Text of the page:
Water Justice

Water Justice

Water grabbing? Focus on the (re)appropriation of finite water resources

Lyla Mehta & Gert Jan Veldwisch
June 2012

The fluid nature of water and its hydrologic complexity often obscure how water grabbing takes place and what the associated impacts on the environment and diverse social groups are.

Jakarta Water Privatization Today: Dried Water Tap or Change

By Irfan Zamzami, Amrta Institute for Water Literacy
March 2012

With protests, rallies and petitions, the message from the public has been clear: the water service in Jakarta should be re-municipalised, to save the water system from financial ruin and the water service from a profit-oriented private sector.

Future of Water Movement Session: A Summary

Mary Ann Manahan, Focus on the Global South; Gabriella Zanzanaini, Food and Water Watch; Claudia Campero, Food and Water Watch/RED VIDA
March 2012

The international water movement has been working for several years with important success in bringing solidarity to local struggles and impacting international policy. Broad consensus in significant issues has allowed good communication, support and collaborative efforts around the globe. However, the changing and challenging context compels us to go further in our coordination efforts and collaboration work.

Buying back the public, 136 euros at a time

Mary Ann Manahan, Focus on the Global South
March 2012

 “They can do whatever they want with us but that will be over our dead bodies”.

Alternatives to Privatisation

Edited by David A. McDonald & Greg Ruiters
March 2012

A book for practitioners, unionists, social movements and analysts who are seeking reliable knowledge on what kinds of public models work and their main strengths and weaknesses.

Springs of Hope: Defending, Reclaiming and Redefining Public Water

Mary Ann Manahan, Focus on the Global South
March 2012

For the last decade, the water justice movements from around the world have been struggling against the privatization and commercialization of water. But the big challenge for the movements is always to be one step ahead of the privateers. 

Municipal Services Project Workshop

February 2012

Three sessions deal with firstly the findings of the new book on ‘alternatives to privatization’, then a participatory workshop that explores how researchers and activists can join forces, thirdly the review of five recent case studies on the transfer of water services from private companies to municipal authorities, and that remunicipalisation shows that public can outperform private worldwide.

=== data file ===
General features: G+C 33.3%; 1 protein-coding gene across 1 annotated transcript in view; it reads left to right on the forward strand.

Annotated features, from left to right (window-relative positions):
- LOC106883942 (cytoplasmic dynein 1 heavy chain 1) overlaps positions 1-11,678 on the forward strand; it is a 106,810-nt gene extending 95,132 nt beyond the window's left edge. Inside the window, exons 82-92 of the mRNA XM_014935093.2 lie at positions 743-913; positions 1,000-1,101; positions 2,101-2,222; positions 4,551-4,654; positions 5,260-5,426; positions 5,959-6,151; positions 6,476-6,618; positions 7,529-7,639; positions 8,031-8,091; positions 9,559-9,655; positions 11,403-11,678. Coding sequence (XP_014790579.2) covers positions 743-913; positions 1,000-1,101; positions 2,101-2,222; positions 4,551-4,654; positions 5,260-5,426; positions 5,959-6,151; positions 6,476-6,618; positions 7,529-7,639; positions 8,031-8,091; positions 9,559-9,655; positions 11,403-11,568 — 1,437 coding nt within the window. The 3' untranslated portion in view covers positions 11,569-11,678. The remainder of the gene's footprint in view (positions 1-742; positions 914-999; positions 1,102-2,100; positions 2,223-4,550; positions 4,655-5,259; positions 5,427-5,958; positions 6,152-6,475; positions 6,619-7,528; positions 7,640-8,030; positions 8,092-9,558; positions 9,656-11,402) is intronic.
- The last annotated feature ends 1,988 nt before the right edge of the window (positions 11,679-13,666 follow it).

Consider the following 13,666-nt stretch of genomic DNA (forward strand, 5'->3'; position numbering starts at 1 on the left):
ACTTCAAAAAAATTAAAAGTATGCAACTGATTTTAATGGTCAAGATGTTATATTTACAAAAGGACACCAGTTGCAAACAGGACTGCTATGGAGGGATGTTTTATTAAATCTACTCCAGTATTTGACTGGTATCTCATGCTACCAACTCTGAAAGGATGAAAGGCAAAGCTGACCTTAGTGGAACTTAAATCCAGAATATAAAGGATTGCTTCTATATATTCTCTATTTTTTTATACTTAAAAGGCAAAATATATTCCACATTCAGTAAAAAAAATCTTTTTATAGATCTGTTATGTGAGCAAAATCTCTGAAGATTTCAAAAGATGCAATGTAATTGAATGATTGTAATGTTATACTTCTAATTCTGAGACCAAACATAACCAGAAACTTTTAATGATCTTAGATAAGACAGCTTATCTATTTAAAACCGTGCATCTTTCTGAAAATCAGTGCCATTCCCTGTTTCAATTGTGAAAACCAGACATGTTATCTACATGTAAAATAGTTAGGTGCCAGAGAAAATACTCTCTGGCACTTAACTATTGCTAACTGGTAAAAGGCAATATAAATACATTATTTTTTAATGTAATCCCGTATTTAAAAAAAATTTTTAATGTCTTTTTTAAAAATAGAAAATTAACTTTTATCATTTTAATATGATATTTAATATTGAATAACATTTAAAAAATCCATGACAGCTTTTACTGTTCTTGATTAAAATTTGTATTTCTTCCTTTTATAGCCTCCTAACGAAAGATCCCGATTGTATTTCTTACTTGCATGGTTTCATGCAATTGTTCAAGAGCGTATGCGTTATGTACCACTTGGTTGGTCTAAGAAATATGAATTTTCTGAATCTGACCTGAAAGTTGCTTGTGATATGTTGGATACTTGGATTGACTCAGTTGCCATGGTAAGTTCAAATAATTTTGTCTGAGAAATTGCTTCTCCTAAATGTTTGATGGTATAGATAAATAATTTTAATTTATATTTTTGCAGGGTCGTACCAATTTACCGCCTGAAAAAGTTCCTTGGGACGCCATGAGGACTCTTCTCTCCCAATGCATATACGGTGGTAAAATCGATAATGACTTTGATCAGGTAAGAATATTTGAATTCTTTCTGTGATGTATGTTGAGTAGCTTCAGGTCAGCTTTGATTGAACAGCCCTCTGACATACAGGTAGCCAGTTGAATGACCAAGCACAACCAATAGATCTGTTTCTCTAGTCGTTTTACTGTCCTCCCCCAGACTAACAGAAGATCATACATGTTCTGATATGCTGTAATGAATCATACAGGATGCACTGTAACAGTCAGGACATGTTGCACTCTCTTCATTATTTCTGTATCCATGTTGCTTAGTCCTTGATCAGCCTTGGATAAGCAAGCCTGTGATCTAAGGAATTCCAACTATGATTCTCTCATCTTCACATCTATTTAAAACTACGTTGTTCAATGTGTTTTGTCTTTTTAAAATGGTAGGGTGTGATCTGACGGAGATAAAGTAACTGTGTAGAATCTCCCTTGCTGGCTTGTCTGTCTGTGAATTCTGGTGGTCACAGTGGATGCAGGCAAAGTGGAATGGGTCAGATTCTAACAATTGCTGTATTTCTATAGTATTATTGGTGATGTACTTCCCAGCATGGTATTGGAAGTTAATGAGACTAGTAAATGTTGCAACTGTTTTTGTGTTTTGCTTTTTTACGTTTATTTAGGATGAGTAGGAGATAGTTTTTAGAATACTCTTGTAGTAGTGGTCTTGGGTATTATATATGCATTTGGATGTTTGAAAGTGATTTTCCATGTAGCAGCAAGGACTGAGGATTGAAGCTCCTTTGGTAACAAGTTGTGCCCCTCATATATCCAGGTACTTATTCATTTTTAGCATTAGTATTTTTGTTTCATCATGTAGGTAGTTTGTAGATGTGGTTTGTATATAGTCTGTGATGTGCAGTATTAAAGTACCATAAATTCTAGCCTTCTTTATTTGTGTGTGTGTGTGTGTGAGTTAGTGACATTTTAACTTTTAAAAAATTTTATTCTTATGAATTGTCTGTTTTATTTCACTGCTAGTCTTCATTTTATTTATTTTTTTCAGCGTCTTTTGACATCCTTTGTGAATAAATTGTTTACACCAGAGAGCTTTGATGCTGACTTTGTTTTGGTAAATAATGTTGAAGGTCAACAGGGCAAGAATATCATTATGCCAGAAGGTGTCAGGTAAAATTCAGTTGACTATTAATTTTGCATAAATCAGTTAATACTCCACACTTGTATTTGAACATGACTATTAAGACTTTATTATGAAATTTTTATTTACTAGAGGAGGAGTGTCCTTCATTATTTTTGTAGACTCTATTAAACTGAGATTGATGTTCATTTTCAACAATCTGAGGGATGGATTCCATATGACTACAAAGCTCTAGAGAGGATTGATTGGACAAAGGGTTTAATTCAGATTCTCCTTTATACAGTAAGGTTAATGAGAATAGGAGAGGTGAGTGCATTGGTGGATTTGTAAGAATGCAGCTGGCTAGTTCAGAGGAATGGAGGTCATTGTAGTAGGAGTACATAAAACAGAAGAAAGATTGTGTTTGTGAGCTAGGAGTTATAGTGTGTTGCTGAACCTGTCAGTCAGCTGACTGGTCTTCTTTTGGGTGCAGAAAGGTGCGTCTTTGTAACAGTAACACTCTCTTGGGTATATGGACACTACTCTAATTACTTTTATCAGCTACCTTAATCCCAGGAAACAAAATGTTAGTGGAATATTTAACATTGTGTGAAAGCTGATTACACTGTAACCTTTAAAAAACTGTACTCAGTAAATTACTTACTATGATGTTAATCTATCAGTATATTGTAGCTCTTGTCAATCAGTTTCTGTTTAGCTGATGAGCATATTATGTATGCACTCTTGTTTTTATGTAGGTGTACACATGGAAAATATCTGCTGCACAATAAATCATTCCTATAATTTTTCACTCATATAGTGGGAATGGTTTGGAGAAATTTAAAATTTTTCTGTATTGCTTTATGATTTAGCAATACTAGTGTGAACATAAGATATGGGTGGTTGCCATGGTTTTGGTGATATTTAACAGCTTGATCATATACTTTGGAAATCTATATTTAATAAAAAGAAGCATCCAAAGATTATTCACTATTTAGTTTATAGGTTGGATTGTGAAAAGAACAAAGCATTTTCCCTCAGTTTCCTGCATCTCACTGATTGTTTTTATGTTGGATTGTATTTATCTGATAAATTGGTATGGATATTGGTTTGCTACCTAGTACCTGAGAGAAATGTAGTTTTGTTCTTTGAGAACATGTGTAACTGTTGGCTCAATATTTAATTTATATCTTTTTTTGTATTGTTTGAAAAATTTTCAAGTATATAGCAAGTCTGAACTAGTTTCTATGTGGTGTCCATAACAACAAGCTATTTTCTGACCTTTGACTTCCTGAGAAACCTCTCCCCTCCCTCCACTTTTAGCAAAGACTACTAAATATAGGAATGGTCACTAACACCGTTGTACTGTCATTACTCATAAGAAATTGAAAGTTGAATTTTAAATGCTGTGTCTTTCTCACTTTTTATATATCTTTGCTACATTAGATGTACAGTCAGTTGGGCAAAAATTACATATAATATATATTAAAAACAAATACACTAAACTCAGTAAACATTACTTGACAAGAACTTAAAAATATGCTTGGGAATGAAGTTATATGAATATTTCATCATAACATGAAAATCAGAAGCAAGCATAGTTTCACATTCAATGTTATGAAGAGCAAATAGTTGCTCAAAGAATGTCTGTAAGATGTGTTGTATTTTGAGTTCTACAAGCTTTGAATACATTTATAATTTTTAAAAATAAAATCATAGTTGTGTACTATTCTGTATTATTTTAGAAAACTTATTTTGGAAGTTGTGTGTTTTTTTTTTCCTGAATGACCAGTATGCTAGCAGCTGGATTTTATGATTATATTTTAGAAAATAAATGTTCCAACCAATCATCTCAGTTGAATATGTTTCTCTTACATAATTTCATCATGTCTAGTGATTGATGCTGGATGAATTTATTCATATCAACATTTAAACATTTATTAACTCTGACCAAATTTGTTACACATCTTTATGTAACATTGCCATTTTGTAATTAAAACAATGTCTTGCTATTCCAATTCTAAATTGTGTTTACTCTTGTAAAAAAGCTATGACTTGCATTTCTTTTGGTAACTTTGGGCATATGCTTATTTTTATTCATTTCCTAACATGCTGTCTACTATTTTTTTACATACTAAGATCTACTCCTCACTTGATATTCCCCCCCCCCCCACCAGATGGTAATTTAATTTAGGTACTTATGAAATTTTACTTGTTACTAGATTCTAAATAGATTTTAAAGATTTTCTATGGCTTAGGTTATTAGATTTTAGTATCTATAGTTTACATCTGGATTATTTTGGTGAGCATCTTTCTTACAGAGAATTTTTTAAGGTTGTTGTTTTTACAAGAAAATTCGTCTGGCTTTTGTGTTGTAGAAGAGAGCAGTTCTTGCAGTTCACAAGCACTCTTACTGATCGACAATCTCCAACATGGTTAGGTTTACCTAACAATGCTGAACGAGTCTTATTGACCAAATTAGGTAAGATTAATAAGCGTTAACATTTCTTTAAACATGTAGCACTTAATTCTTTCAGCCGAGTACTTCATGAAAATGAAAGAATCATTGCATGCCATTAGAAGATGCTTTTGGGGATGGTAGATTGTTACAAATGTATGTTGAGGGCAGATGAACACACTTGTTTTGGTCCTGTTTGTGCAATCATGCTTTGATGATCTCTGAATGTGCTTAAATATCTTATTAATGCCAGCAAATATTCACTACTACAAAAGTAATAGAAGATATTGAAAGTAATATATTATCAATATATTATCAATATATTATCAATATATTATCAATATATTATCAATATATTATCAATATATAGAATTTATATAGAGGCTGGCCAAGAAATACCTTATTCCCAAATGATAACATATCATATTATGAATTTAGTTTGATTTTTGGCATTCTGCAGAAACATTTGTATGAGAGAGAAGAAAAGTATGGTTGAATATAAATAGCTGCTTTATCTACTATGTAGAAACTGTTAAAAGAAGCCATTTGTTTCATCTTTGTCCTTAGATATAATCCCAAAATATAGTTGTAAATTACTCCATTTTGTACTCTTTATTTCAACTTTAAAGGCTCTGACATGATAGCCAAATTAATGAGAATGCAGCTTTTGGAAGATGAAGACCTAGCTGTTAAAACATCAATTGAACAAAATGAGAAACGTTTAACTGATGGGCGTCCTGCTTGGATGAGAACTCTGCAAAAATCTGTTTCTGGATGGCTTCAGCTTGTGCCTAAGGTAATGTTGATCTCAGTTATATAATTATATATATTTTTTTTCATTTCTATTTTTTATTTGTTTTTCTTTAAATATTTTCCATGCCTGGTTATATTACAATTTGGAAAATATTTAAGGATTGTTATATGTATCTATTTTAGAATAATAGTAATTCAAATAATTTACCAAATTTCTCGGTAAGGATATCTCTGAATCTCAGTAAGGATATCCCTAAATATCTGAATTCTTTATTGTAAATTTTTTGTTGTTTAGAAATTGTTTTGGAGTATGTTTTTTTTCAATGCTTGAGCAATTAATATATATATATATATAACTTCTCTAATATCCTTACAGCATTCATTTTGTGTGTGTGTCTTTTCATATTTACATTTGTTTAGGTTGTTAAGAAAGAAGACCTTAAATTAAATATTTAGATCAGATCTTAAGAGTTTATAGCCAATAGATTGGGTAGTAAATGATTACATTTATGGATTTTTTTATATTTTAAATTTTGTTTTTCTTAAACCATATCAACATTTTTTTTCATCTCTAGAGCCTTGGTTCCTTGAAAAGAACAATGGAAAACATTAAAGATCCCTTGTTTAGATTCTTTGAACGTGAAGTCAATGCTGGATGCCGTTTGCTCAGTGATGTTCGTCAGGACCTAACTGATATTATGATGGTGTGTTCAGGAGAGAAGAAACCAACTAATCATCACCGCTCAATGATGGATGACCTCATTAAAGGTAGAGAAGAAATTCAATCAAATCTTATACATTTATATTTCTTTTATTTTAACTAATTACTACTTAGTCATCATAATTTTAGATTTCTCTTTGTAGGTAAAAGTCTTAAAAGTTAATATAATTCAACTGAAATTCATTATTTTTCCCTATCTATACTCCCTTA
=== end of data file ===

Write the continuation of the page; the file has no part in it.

Public-public partnerships: strengthening public water and implementing the human right to water

February 2012

This workshop provides an opportunity to share diverse experiences with not-for-profit water partnerships, which have achieved very different results compared to Public-Private Partnerships (PPPs) and privatization. These partnerships are described as public-public partnerships, public-community partnerships and water operators partnerships (WOPs), but are all not-for-profit and based on solidarity. Highlighting the role of communities, trade unions and public operators, this workshop aims to exchange lessons and challenges in such partnerships.

Public water models: ensuring universal access, strengthening and building democratic public water systems

February 2012

This workshop will discuss why and how public water models ensure universal access, as well as equitable and environmentally-sound water provision. Public water operator(s), citizen associations, and trade unions will present how democratic, social, and participatory models can be developed from a diversity of perspective and under diverse conditions. To deepen discussions, we will focus on: 1.How to challenge concrete threats undermining public water, and 2.Financing of public water

the Alternative World Water Forum (FAME)

February 2012

United under the slogan 'Water is life, Not for Profit' 2000 people ended The Alternative World Water Forum (FAME) in Marseilles on 17th March with a protest march. TNI together with Reclaiming Public Water Network partners actively engaged in FAME and contributed to the collective achievement.

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